What is the secret to delicious and quick homemade ice cream? Liquid nitrogen.
Don’t believe me? Stop by the Cambridge Public Library between noon and 4pm on Saturday April 24--the Science Carnival is hosting an event called “Liquid Nitrogen Ice Cream Making!” where YOU not only get to witness the amazing spectacle of making liquid nitrogen ice cream, but also get to consume the delicious final product.
It’s a pretty cool looking process. Here’s a photo from the first time I made liquid nitrogen ice cream:
Nitrogen is readily found in our atmosphere, but only in its gaseous state (incidentally, nitrogen gas makes up 70% of our atmosphere). Liquid nitrogen, on the other hands, does not occur naturally on Earth. Liquid nitrogen only exists under super-cold conditions. I’m talking -321°F cold, way colder than any place on Earth. By comparison, room temperature is around 70°F, and the coldest recorded air temperature on Earth was “only” -129°F (that honor went to Russia in 1983).
If liquid nitrogen hits any temperature above -321°F, it boils immediately into nitrogen gas. That’s why the ice cream looks like it is steaming in the above picture. Liquid nitrogen “steams” into gaseous nitrogen as it boils, just like how water steams into water vapor when it boils. Same concept and same process, except liquid nitrogen boils at a much lower temperature, and thus its “steam” is correspondingly much cooler. Colder things are denser than warm things, so while steam from water rises, the “steam” from liquid nitrogen sinks. (You can see this in the photo and at the festival!)
Due to liquid nitrogen’s coldness, you must handle it carefully with proper equipment, like gloves and specialized cold storage containers, and such matters will be properly taken care of at the Science Carnival.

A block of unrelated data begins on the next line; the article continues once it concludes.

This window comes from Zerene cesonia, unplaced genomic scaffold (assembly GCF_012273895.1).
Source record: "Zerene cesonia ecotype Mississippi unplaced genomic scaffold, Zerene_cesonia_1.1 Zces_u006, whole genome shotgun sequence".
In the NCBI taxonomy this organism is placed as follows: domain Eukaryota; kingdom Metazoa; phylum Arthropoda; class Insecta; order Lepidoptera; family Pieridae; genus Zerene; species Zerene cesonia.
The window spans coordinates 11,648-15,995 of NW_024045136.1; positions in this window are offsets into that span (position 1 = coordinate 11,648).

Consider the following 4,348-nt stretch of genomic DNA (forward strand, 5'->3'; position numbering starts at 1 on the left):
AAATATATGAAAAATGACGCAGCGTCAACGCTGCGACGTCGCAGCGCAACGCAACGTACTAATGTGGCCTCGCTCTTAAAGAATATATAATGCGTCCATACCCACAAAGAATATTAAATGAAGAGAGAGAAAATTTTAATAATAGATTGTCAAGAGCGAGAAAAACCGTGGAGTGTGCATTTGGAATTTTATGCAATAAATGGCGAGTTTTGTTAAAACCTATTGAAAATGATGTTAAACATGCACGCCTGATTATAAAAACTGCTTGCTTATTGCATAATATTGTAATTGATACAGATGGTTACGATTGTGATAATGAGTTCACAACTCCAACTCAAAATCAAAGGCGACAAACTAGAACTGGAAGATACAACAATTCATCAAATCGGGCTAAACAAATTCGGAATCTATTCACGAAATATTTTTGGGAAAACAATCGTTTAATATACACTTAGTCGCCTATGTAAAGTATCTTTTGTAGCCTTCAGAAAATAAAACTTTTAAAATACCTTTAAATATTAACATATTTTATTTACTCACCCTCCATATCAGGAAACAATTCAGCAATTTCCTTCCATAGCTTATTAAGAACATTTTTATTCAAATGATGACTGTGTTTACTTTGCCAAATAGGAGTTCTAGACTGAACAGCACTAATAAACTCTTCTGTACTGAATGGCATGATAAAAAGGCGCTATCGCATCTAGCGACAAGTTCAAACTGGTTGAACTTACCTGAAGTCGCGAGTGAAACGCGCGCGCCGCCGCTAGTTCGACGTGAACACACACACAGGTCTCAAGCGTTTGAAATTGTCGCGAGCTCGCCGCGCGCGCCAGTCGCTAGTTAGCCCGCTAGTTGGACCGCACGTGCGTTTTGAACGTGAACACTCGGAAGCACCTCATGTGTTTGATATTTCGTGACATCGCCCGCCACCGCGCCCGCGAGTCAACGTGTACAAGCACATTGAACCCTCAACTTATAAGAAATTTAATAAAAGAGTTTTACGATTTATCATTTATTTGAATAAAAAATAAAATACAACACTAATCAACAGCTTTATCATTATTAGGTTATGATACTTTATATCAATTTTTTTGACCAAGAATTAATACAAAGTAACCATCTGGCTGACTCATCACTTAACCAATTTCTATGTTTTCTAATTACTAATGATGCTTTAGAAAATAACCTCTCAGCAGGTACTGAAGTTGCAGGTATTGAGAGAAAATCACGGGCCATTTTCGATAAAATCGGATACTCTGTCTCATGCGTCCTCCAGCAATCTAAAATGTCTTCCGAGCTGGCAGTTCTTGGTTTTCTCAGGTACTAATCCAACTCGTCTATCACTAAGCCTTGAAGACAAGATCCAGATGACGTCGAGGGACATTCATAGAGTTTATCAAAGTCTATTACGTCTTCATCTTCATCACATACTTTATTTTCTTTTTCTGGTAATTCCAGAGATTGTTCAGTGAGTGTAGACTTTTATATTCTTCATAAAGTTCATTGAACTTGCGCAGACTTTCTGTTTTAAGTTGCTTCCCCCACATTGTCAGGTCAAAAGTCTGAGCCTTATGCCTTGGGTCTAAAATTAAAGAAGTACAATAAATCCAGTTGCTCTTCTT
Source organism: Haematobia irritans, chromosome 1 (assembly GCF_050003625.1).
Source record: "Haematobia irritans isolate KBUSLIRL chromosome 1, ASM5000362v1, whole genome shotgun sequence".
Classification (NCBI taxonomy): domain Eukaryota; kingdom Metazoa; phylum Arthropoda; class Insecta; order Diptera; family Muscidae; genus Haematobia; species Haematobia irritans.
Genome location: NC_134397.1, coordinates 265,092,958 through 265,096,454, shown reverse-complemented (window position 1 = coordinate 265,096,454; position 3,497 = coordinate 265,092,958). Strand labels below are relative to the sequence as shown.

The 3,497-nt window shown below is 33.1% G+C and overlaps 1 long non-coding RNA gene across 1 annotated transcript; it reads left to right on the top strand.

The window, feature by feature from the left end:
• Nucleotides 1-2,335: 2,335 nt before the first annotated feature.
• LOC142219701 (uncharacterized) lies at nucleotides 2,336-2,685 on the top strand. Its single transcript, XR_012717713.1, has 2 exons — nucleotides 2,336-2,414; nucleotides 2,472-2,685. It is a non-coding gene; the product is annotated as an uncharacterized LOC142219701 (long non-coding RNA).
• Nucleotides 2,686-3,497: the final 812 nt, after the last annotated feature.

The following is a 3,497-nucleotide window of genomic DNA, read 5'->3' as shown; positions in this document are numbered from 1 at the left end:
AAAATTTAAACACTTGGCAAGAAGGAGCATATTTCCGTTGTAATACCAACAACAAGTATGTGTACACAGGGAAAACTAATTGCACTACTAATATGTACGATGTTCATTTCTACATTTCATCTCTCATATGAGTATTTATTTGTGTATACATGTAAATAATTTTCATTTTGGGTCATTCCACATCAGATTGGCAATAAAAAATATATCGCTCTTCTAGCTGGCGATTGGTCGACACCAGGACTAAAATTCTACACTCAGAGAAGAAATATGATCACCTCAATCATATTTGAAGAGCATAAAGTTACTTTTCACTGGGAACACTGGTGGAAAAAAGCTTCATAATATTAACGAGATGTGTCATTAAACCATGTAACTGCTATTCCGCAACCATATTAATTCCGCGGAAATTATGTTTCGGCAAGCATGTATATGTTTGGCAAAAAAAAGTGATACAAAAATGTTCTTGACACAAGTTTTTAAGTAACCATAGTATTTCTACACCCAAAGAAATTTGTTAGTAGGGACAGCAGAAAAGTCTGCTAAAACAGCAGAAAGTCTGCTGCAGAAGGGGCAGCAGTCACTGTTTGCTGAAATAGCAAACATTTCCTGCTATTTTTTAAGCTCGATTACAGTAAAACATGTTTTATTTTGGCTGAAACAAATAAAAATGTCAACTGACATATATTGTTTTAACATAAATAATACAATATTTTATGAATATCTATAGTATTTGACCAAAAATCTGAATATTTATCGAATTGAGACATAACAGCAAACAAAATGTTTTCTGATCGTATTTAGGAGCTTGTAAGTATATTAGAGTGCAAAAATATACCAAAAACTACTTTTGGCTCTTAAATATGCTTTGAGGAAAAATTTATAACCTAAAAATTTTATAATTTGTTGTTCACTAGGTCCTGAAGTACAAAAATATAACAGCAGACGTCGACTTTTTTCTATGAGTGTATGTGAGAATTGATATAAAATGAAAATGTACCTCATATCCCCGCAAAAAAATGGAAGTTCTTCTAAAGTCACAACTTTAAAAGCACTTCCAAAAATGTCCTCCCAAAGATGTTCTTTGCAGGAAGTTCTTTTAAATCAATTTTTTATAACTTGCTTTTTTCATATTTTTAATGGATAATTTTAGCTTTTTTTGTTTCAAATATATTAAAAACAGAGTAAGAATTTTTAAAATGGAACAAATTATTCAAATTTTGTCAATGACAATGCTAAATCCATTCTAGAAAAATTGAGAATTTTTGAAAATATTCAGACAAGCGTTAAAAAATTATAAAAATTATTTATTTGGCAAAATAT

But why use liquid nitrogen for making ice cream? It’s not necessary to have liquid nitrogen to make ice cream, but it certainly makes the task much easier (provided that you don’t have trouble acquiring liquid nitrogen).
Making ice cream sans liquid nitrogen is a slow process, one where you must churn the ice cream a lot while it is being cooled. This is the usual approach of ice cream making machines you find at factories and in home kitchens. Why the churning? For texture! We love ice cream not only for its flavor but also for its texture. Churning ice cream while it cools prevents it from solidifying into solid blocks--after all, eating rock-hard ice cream would be no fun. Churning also whips the ice cream, aerating it to the fluffy and smooth consistency we love. Like any recipe that involves a lot of aeration (ever tried making whipped cream or meringues, for instance?), this takes a while, but liquid nitrogen turns ice cream making into a snap.
The secret lies in the extreme coldness of liquid nitrogen. Boiling at about 400°F below room temperature, the transformation of nitrogen from liquid to gas form is incredibly violent. Think about a pot of boiling water on a stove. If you turn up the temperature on the stove, the water boils more violently. Same concept applies for liquid nitrogen (just at much cooler temperatures), thus liquid nitrogen boils with extreme ferocity: it fizzles and sizzles and immediately turns into vapor, like water splashed onto a very hot pan. This intense bubbling action serves as a whipping and aerating mechanism. All you need to do is create an ice cream base (a combination of milk, cream, sugar, and flavorings) and pour liquid nitrogen into the base while stirring, cutting down on the amount of work you need to do churning. Moreover, all of the liquid nitrogen evaporates, leaving you only with delicious ice cream.
Without a doubt, the “coolest” way to make ice cream is with liquid nitrogen.